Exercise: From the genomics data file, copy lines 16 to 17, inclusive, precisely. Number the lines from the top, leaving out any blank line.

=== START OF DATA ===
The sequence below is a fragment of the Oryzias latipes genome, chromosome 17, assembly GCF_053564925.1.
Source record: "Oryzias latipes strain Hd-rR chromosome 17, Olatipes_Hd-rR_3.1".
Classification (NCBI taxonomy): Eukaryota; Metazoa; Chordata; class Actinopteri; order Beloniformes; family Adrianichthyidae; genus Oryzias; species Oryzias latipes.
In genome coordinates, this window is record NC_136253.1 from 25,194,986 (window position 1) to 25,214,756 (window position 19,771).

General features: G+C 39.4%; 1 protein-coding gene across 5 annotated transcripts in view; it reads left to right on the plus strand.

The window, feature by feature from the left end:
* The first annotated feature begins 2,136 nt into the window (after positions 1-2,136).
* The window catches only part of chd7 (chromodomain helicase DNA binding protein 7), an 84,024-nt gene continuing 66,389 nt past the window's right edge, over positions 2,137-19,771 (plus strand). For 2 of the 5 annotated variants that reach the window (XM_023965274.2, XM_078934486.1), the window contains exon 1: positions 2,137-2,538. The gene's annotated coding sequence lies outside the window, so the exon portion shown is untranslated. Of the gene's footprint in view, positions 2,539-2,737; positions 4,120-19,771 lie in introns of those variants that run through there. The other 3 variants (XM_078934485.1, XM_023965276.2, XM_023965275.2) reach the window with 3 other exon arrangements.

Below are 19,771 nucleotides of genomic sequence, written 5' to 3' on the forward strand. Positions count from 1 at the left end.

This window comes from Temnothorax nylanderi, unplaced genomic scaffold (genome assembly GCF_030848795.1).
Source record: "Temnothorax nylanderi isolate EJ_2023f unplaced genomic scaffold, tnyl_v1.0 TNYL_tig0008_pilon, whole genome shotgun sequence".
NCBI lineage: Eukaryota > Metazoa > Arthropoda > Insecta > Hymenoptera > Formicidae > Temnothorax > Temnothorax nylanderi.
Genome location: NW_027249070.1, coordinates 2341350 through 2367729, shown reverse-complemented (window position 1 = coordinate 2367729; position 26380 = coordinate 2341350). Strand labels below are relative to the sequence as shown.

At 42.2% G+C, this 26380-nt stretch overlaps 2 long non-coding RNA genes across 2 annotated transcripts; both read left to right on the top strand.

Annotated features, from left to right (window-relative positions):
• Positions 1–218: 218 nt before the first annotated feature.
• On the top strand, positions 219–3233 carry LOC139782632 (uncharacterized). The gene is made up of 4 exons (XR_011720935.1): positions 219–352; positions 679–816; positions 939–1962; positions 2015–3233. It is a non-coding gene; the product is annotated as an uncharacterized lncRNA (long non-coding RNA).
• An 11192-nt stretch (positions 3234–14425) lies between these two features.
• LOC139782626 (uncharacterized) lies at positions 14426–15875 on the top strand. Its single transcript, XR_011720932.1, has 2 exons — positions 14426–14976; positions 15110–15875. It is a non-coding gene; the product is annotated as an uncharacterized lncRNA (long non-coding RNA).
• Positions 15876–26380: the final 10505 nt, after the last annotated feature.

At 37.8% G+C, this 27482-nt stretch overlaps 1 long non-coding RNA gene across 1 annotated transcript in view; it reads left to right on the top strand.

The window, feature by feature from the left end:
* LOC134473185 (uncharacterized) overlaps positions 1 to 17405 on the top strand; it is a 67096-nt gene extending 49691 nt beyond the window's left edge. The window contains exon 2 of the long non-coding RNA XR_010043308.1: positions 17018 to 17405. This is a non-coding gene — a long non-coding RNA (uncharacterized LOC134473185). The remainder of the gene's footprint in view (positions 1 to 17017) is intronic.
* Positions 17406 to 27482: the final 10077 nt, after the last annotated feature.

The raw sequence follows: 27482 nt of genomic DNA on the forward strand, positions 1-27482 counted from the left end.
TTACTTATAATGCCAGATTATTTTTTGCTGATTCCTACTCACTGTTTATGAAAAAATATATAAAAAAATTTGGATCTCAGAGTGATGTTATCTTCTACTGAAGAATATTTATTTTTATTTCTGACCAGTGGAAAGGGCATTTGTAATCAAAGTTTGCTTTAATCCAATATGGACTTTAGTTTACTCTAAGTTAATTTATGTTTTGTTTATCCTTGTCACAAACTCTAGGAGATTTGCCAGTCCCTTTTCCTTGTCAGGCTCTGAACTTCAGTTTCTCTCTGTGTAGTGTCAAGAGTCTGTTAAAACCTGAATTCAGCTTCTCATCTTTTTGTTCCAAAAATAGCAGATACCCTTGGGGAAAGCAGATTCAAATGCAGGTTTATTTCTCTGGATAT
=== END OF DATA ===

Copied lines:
• Positions 1–218: 218 nt before the first annotated feature.
• On the top strand, positions 219–3233 carry LOC139782632 (uncharacterized). The gene is made up of 4 exons (XR_011720935.1): positions 219–352; positions 679–816; positions 939–1962; positions 2015–3233. It is a non-coding gene; the product is annotated as an uncharacterized lncRNA (long non-coding RNA).